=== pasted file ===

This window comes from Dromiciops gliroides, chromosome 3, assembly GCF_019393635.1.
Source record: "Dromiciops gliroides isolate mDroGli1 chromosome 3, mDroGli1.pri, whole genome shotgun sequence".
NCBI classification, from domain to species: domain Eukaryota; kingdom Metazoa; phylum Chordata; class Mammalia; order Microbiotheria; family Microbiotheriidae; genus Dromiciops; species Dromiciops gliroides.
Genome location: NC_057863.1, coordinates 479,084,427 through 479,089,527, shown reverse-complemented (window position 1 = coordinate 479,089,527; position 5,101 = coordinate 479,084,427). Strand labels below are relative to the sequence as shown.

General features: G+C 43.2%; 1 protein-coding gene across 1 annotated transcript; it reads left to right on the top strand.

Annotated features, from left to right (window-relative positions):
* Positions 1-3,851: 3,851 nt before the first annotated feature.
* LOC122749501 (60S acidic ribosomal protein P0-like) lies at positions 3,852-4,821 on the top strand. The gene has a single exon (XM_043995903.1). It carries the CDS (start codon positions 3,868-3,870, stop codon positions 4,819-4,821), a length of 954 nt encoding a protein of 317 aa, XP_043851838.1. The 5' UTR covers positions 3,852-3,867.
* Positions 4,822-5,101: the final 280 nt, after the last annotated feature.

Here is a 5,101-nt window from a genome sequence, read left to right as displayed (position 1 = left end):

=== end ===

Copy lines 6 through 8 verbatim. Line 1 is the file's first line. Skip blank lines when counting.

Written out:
Annotated features, from left to right (window-relative positions):
* Positions 1-3,851: 3,851 nt before the first annotated feature.
* LOC122749501 (60S acidic ribosomal protein P0-like) lies at positions 3,852-4,821 on the top strand. The gene has a single exon (XM_043995903.1). It carries the CDS (start codon positions 3,868-3,870, stop codon positions 4,819-4,821), a length of 954 nt encoding a protein of 317 aa, XP_043851838.1. The 5' UTR covers positions 3,852-3,867.